The Enterprise is called to deliver aid to Thiopia, a planet struggling with famine and ecological disaster. Before transferring the food supplies, Picard and his bridge crew are invited to a great banquet hosted by the planet's government, complete with a very marie-antoinette 'let them eat cake' speech, which leads them to question who needs the aid?
An interesting young scientist seems to have answers to the ecological disaster, proposing an innovating climate control system. Data immediately takes an interest in her research. And Riker is sent out inspect the warehouses (that will store the food aid), where he promptly gets caught in the middle of dissident terrorist attacks, and ends up captured.
I found this to be one of the least memborable TNG books so far. It was hard to dredge anything up out of my memory banks to write this review. It's not that it lacks a plot, but just that it's fairly predictable. The characterisation is fine. There simply isn't a whole lot to get excited about, either in a bad way or a good way.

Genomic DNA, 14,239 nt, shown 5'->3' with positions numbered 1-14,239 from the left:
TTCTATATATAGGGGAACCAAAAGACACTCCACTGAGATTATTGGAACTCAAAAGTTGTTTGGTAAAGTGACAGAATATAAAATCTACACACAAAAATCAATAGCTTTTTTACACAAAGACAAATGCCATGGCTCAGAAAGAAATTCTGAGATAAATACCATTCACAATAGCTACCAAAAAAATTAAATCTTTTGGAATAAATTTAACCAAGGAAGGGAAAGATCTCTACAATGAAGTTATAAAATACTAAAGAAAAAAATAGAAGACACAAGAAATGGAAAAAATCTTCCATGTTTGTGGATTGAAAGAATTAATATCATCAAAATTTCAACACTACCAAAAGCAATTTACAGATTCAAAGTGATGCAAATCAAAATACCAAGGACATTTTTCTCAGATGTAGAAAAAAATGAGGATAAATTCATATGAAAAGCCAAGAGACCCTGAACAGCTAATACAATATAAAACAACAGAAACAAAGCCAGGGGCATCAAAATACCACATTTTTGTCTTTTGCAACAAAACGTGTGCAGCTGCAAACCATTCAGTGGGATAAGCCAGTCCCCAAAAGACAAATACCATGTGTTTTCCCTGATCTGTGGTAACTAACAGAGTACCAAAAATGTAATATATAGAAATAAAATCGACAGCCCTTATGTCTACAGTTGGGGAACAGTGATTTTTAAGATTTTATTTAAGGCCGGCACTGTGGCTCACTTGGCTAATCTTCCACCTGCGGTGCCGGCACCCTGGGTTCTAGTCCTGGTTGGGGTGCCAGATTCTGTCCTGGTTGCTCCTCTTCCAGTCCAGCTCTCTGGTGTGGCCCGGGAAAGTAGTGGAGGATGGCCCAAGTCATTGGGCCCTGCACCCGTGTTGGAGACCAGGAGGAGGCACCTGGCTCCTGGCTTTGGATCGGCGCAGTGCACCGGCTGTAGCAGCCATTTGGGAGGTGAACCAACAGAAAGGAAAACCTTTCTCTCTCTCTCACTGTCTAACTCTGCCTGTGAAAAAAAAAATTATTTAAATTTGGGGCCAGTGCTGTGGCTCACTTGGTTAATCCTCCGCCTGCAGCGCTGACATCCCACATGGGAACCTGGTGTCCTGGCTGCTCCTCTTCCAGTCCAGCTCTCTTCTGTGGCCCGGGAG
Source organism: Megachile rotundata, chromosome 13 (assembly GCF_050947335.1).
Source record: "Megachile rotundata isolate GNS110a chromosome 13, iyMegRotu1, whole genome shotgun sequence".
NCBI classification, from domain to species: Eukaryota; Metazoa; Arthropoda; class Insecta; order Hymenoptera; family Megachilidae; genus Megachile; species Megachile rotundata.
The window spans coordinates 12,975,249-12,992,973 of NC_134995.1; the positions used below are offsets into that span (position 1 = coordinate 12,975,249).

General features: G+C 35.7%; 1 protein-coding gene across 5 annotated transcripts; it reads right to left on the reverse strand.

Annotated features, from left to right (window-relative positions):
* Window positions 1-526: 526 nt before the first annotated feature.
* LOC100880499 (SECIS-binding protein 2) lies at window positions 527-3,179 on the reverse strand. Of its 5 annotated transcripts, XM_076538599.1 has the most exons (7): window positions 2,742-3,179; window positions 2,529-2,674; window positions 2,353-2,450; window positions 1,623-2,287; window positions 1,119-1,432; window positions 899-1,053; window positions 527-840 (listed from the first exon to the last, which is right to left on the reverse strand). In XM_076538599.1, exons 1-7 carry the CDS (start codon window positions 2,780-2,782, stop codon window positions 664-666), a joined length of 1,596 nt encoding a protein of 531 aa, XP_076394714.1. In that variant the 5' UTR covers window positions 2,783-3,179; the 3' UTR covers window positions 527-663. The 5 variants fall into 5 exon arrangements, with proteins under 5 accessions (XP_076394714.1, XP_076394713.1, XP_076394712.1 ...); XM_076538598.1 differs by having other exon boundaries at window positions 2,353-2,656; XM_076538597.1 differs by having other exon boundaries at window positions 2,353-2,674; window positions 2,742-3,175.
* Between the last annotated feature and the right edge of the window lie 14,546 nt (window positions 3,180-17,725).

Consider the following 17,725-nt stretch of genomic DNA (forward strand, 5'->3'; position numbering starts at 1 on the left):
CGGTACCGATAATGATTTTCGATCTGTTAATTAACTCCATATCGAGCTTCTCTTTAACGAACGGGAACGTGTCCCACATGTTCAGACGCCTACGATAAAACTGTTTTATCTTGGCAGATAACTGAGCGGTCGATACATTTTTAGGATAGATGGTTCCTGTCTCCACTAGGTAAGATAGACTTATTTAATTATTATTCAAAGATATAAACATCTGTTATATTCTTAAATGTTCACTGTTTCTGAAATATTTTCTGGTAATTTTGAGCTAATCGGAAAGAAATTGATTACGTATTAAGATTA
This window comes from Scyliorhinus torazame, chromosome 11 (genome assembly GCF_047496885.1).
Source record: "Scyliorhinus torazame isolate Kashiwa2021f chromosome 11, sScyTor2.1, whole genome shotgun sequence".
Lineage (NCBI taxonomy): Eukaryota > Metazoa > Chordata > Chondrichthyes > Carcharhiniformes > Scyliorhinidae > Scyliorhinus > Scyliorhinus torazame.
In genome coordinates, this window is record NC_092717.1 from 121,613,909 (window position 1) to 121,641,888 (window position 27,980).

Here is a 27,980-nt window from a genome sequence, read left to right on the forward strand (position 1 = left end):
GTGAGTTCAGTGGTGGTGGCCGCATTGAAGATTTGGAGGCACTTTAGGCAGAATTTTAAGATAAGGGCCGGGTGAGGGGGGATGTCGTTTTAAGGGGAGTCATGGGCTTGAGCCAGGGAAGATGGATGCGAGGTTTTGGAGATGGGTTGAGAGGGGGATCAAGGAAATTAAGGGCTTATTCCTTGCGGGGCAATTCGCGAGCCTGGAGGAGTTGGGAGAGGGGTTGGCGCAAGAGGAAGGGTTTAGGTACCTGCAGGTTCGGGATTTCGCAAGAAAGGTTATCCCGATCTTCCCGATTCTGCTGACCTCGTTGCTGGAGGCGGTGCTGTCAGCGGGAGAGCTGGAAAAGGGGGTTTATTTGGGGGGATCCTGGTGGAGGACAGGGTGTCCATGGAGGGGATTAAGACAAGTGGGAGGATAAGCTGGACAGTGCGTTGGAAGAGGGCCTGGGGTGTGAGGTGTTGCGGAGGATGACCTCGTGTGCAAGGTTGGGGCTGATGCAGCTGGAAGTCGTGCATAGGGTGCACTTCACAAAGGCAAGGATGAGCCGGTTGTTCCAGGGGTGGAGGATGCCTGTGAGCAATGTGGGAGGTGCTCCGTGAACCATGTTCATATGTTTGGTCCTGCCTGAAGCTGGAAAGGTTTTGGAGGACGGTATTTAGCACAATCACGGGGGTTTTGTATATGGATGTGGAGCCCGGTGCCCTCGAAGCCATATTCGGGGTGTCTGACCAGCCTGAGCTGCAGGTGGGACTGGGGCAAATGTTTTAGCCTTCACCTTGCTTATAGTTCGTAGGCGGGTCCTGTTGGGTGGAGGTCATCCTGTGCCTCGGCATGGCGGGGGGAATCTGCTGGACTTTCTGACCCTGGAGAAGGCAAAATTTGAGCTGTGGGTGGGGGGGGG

The amount of tng plots (in the books and the tv series) concerning dissident political factions does make it a little repetitive after a while. But at least the Enterprise crew don't dismiss the dissidents as mere terrorists like in a certain of the episodes I could think of! Like the old saying goes "One man's terrorist, is another man's freedom fighter". And I'm glad for a moment they can actually see that.
As another reviewer notes, the book cover is misleading because this is not a plot about Riker and Troi. She is barely in it. They would have done better to put Riker, Data, and maybe Picard, as the main characters in this novel.
Not amazing, not terrible. It was just an okay novel.See my other reviews of the Star Trek: The Next Generation novels:
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